Drag Race Car Chassis
Getting more power from an engine is something all racers are familiar with. Getting that power to the ground, however, is a science that few racers really understand. For those of you just starting out in drag racing, we’ve put together a basic overview of how chassis and suspension systems are affected by sudden acceleration. The Chassis PeopleTM at Competition Engineering want you to understand the relationship between engine power and the chassis, suspension and driveline systems of your car. By doing so, you will be in a better position to select equipment that allows you to hook up and lower ET’s!
Without the right chassis and suspension setup, all the horsepower in the world will only go up in tire smoke! As you’re trying to understand how modifications to the chassis and suspension systems improve traction, it helps to keep one thing in mind. Power produced by your engine must take a direct path to "planting" the tires and "launching" your car forward. Any power that gets absorbed by the chassis and suspension is power that can’t be used to get you to the finish line as quickly as possible.
There’s a basic law of physics that states "for every action there is an equal and opposite reaction." Relating this principle to a game of billiards is relatively easy. But applying it to chassis and suspension systems on a drag race car is more complex. When trying to understand how chassis and suspension setups affect traction, keep the "action/reaction" concept in mind. It will make things much easier to understand.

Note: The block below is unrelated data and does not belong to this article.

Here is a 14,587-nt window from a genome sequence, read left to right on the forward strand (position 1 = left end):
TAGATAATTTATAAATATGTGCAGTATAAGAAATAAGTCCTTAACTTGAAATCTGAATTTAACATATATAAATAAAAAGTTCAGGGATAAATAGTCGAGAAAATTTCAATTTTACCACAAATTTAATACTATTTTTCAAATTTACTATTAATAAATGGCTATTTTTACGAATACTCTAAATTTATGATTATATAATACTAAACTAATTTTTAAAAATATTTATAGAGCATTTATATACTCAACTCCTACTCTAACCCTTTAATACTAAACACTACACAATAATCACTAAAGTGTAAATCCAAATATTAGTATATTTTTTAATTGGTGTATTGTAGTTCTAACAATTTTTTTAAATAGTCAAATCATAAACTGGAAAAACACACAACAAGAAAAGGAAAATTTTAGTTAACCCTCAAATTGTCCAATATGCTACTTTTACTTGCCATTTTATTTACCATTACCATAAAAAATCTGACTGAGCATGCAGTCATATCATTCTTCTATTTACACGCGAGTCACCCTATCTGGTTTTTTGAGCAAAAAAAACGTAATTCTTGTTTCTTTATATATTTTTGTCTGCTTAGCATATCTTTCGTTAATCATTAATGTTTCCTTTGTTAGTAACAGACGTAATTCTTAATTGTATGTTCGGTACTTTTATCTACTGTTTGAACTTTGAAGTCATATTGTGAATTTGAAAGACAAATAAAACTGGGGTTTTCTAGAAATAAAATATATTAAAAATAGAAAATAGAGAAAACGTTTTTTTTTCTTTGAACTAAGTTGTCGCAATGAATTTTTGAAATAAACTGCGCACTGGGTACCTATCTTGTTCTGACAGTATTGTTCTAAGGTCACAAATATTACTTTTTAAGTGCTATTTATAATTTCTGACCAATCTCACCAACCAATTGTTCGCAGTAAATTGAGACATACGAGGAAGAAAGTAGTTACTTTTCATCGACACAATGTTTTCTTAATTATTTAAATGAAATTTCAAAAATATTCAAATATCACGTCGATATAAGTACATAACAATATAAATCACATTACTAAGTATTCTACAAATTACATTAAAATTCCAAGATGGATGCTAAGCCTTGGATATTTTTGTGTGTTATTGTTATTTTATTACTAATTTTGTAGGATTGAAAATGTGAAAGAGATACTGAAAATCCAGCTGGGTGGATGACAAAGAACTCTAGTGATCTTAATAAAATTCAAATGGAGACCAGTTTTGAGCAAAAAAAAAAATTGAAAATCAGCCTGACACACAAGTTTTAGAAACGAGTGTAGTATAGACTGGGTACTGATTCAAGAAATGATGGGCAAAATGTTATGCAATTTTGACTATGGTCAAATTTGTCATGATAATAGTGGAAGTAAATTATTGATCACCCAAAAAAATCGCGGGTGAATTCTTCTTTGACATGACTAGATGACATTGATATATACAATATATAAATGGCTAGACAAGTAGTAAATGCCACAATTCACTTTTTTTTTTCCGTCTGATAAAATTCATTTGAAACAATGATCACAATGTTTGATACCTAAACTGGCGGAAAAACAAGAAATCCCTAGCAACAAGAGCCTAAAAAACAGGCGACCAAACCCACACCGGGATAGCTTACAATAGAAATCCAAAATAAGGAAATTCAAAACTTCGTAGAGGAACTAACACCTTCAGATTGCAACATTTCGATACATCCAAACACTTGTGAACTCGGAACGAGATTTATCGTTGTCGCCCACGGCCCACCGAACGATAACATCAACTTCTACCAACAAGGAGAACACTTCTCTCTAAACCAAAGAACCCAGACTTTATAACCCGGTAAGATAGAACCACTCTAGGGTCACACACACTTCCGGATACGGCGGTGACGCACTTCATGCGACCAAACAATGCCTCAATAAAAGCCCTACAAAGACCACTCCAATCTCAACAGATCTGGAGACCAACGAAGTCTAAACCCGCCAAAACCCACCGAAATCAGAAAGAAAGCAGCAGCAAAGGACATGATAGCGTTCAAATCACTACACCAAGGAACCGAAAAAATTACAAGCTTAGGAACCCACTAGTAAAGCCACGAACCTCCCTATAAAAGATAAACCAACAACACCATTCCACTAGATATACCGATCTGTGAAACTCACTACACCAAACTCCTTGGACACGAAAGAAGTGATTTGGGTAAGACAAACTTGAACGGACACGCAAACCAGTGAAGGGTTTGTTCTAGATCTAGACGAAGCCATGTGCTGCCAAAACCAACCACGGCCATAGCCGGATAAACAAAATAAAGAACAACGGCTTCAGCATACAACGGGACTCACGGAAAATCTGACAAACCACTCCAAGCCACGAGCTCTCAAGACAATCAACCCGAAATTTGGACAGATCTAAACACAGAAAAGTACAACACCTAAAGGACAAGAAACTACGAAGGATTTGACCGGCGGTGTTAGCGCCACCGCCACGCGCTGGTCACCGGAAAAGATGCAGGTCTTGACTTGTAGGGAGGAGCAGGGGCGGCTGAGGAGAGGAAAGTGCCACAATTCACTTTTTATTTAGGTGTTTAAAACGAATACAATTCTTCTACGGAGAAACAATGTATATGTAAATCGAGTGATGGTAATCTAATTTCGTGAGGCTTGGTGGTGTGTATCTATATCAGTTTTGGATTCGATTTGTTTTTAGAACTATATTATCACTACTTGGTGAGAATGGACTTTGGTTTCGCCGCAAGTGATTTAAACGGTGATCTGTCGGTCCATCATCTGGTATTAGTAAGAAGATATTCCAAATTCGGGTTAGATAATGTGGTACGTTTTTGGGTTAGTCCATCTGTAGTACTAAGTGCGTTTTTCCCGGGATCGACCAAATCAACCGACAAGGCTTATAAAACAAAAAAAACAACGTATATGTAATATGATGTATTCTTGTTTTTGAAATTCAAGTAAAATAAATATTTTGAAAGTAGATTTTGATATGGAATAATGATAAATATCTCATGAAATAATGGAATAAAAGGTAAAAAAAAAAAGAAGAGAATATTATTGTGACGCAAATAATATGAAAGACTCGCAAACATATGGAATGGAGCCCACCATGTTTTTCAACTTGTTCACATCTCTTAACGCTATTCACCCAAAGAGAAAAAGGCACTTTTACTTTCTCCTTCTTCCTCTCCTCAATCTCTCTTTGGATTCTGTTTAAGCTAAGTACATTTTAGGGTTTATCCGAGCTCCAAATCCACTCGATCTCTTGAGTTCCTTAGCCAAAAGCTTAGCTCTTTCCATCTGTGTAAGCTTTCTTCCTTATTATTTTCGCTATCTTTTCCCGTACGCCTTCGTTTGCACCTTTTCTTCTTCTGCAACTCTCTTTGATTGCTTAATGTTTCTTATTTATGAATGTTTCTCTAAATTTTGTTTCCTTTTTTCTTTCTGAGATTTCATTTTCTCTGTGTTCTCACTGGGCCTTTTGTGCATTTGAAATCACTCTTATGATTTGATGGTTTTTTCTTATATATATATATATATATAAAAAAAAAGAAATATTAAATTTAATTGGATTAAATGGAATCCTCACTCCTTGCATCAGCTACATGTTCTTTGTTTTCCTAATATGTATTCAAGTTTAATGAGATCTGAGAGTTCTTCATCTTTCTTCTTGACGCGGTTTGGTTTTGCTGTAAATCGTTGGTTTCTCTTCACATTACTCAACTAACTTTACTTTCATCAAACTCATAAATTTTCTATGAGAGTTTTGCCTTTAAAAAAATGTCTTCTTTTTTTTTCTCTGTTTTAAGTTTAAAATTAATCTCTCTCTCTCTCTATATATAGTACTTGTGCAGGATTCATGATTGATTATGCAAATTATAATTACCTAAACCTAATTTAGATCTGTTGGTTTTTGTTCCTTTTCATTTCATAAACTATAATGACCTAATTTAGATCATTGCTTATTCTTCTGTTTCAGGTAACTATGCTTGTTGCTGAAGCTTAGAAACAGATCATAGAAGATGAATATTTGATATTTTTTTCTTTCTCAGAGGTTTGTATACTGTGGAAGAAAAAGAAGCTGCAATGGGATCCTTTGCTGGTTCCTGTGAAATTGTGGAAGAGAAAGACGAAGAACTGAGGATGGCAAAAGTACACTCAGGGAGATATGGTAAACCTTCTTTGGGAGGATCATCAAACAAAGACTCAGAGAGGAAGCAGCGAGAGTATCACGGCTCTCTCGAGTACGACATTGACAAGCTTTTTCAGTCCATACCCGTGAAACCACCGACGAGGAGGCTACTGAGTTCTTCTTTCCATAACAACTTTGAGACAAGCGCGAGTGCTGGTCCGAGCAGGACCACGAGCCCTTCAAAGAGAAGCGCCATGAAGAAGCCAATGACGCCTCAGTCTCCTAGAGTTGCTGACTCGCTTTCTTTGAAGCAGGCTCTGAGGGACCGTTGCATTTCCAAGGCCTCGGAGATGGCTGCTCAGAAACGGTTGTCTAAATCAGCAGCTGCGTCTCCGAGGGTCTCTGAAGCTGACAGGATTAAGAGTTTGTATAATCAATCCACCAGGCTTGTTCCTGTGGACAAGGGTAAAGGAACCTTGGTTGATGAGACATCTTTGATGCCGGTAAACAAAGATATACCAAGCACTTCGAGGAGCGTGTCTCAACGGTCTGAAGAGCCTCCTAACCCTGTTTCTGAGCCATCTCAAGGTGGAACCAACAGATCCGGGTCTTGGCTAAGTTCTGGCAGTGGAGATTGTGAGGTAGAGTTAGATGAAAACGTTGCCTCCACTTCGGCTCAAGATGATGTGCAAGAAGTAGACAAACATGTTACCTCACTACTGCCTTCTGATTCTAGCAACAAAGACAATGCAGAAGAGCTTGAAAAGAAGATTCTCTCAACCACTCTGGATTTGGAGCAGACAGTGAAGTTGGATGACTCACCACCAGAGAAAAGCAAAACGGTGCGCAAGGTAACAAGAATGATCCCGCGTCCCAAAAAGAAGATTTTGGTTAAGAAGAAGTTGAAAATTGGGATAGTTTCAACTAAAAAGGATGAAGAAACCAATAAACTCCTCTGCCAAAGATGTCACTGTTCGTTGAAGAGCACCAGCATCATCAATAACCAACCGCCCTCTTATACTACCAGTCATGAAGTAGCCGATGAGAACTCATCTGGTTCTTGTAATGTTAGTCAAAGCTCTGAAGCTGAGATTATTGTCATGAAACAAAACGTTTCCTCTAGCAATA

While race cars are designed for racing, street cars are designed primarily for carrying passengers safely and comfortably. From the factory, passenger cars are not equipped to handle high rpm launches from a standing start. This instant release of power places great strain on stock suspension systems and usually results in unwanted wheel hop, tire spin and parts breakage. Controlling this unwanted reaction is the job of a traction device, which limits the rotation of the rear axle housing and transfers forces to the track surface.
For example, the installation of traction bars is a popular way of limiting rotation of the rear axle housing. Traction bars mount directly to each side of the axle housing and extend forward like long arms or levers. When the housing begins to rotate during initial launch, the traction bars stop this action, holding the housing in place and converting some of the applied torque to a force which pushes the rear tires into the track surface. By stabilizing the axle housing, wheel hop is virtually eliminated, acceleration is smoother and parts breakage is minimized.
Rear Axle Housing Rotation Without Traction Control:
When horsepower is suddenly delivered to the differential, whether from a clutch or a torque converter, the pinion attempts to "climb" the ring gear. This sudden shock of torque causes the entire rear axle housing to rotate backwards in a counter-clockwise direction. This causes the springs to distort, resulting in severe driveshaft/U-joint misalignment.
Spring Reaction Unloads Suspension, Causing "Wheel-Hop":